Thursday, June 25, 2015

The International Statistical Institute (ISI). Statement on Official Statistics in Greece. June 2015

June 12, 2015

The International Statistical Institute (ISI) welcomes the Statement of 21 May by the European Statistical System. With regard to the situation in Greece, the statement draws attention to the reinforced provisions on professional independence in Regulation (EC) No 223/2009 whereby the recruitment of the new President of Greece’s Hellenic Statistical Authority (ELSTAT) must follow a transparent procedure and be based on professional criteria only.

Transparency and professionalism are two fundamental values that underpin our ISI Declaration on Professional Ethics, which guide statistical activities across the world.

The ISI also welcomes the proposal from the Greek Appeals prosecutor Antonis Liogas that judicial authorities drop the investigation into claims that the current head of ELSTAT, Andreas Georgiou, inflated the country’s public deficit figure for 2009. Prosecutor Liogas noted that the probe so far has not revealed any evidence suggesting that Georgiou and two other ELSTAT officials accused of wrongdoing massaged the figures. This is the second time that there has been a recommendation for the case to be dropped. The final decision will be taken by a council of appeals court judges.

The ISI has previously made three statements concerning the statistical issues in Greece, expressing concern over plans to prosecute the current head of ELSTAT Mr. Andreas Georgiou. In the second statement, dated February 2013, the ISI stated that ‘the charges against Mr. Georgiou and two of his Managers of exaggerating the estimates of Greek government deficit and debt for the year 2009 are fanciful and not consistent with the facts’.

The principle that ‘official statistics should be prepared using objective methods and following international standards’ is critical to their acceptability by users. Since 2010, Greek Statistics have passed all European quality checks.

The ISI expresses the hope that justice will prevail in this case and that the threat of prosecution will finally be lifted from Mr Georgiou and his Managers.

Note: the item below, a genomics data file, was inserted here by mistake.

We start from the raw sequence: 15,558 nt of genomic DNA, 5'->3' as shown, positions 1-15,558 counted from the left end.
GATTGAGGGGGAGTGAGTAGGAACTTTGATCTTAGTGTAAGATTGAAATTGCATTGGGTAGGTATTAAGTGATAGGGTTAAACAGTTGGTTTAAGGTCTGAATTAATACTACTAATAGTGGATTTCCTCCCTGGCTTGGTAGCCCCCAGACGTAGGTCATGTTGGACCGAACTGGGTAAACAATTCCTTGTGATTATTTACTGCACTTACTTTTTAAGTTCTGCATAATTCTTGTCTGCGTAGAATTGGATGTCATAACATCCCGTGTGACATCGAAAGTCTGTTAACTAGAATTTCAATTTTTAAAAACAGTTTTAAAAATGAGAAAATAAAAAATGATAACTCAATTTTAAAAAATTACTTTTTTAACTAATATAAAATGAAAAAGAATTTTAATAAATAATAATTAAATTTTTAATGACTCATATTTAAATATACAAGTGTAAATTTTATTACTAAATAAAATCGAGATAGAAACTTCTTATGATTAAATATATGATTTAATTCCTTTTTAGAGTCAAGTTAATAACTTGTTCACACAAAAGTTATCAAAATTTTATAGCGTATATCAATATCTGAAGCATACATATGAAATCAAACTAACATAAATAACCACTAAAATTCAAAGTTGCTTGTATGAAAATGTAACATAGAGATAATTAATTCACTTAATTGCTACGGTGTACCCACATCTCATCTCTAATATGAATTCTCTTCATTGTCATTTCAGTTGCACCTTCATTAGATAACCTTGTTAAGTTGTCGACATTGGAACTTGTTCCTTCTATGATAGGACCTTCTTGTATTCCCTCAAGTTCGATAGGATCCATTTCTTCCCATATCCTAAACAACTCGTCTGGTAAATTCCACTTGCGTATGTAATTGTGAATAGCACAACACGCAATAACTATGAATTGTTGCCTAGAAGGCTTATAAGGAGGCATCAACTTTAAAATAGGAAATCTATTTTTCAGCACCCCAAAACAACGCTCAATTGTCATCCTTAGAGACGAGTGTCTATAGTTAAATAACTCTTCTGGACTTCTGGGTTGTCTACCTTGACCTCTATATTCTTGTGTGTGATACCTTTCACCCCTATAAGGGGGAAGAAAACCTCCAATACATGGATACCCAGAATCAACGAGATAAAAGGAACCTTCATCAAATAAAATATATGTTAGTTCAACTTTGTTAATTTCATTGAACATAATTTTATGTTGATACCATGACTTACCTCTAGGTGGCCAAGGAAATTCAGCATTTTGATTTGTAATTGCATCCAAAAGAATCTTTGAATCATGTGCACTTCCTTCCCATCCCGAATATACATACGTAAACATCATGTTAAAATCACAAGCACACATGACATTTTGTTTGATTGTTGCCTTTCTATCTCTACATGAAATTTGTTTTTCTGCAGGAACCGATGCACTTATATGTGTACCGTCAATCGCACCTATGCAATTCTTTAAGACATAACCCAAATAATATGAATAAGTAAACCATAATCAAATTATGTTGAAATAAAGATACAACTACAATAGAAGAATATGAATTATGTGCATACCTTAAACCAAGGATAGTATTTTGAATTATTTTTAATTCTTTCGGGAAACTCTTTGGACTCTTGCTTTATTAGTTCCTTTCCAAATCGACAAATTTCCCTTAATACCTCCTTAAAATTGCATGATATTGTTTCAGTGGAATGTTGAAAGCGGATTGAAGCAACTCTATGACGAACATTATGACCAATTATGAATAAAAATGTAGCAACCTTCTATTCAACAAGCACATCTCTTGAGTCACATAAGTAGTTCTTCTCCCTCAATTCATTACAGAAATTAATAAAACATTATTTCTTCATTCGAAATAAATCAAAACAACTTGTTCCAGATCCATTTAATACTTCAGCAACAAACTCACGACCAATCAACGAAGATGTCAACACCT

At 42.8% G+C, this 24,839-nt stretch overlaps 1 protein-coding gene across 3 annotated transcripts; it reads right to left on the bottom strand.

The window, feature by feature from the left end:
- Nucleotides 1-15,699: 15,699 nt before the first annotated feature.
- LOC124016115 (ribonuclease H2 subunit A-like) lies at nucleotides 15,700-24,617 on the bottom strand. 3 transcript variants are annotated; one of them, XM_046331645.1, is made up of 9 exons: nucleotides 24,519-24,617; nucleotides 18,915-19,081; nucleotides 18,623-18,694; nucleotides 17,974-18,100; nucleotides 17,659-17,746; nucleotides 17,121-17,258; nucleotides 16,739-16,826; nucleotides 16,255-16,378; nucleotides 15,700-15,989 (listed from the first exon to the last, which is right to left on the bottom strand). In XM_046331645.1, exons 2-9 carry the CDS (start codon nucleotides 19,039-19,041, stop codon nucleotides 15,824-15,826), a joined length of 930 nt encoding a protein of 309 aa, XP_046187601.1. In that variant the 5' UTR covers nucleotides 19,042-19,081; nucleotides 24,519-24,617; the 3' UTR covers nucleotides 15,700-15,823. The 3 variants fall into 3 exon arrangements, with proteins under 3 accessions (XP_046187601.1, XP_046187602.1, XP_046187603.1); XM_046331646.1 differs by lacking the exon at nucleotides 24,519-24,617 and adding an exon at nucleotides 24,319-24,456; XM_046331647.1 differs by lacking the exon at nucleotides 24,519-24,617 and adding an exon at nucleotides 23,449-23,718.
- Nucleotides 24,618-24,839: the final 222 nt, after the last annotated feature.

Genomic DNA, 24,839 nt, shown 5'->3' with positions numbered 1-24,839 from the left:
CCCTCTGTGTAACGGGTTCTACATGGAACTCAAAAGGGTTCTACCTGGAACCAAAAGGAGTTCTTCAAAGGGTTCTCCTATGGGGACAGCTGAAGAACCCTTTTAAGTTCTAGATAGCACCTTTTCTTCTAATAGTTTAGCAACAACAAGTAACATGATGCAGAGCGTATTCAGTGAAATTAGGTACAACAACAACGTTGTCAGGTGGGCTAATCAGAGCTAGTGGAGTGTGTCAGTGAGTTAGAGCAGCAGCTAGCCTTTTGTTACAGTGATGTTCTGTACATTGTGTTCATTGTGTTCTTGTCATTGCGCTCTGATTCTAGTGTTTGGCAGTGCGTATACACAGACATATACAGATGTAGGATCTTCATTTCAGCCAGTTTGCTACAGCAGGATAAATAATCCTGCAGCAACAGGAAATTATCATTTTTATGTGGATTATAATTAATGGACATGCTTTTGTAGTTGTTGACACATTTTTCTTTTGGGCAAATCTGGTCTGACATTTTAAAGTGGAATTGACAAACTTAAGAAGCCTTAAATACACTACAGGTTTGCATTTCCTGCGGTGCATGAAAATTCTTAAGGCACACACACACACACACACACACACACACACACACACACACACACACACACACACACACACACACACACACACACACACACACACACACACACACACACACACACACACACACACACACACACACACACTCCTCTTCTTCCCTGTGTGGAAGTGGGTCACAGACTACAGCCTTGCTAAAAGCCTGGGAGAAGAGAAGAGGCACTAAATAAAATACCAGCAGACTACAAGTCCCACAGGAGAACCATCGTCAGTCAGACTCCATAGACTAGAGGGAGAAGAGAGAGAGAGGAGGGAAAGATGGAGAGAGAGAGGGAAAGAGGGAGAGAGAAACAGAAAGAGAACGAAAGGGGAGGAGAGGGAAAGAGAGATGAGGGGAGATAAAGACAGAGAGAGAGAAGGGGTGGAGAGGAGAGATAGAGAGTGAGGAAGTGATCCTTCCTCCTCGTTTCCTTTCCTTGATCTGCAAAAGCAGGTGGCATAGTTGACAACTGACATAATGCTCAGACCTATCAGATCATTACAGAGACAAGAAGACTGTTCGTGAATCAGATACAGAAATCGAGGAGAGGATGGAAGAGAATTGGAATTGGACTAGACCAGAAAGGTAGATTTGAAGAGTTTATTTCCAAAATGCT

Vijay Nair
President, ISI

Stephen Penneck
Chair, ISI Advisory Board on Ethics

Thursday, April 02, 2015

The implications of a Grexit for Greece and for the EU

Probably, the best and more balanced analysis that has appeared so far, on the implications of a Grexit.

By Richard Barwell, senior European economist, Bank of Scotland.
WSJ, April 1st 2015

A Eurozone Without Greece
It’s time to think more seriously about this possibility.
By Richard Barwell
April 1, 2015 3:48 p.m. ET

The 24-hour news cycle is causing a cacophony of speculation about Greece leaving the euro, the so-called Grexit. Amid all the arguments about whether Greece will or should exit, there has been a lot less thought given to what would happen if Greece does return to the drachma. It’s time to think more seriously about this possibility.

A Greek exit would have far-reaching consequences for the eurozone, weakening the ties that bind the single currency together in some respects, strengthening them in others. On balance the latter will probably dominate, reducing the chance that other countries leave. If Greece leaves the eurozone, it would create a number of precedents that would influence how people vote and politicians behave elsewhere in Europe.

If the Greek people choose to leave in a referendum, they will send a powerful signal that they, and not the central bankers, officials and politicians in Frankfurt, Brussels and Berlin hold the destiny of the euro in their hands. But if it’s the Greek politicians who make the decision to leave, based on an electoral mandate rather than a referendum, that could make voters elsewhere think twice before voting for antiausterity candidates.

There will be lessons for politicians about the dangers of brinkmanship, especially if a Grexit happens almost by accident. If the funding problems facing the government and the banks escalate out of control, capital controls would be triggered, making a vote on Greece’s future—whether by Parliamentary elections or a referendum—far more likely. Politicians in smaller economies might in future be more likely to cut a deal with creditors, and politicians in creditor countries might be more likely to offer better deals, including debt relief. After all, Greece would almost certainly unilaterally default on its debts when it leaves.

Meanwhile, a Grexit would resolve the uncertainty over how to leave the single currency. The euro wasn’t designed with an easily accessible escape hatch. If Greece does leave, it will establish a precedent, but not one that others may wish to emulate, since it might also have to leave the European Union too.

Most important of all, a Grexit might set an economic precedent. If the Greek economy should recover after leaving the eurozone, it would be much harder to convince others that they should stay.

However, a painful economic afterlife seems far more likely. The Greek economy would get caught in a pincer, with a sharp and sustained contraction in credit and an increase in uncertainty propelling the economy back into a deep recession. There would be a significant risk of further, lasting damage to the Greek economy through the destruction of jobs and companies.

Even the sharp depreciation in the currency would be a double-edged sword. There would be a painful squeeze on disposable income as imports become much more expensive. This would at least partly offset the boost to Greek exports, assuming companies elsewhere in the eurozone don’t reroute supply chains out of Greece to avoid invoices billed in drachma. Likewise, it is brave to assume that there would be an influx of foreign capital until the political and economic uncertainty has been resolved.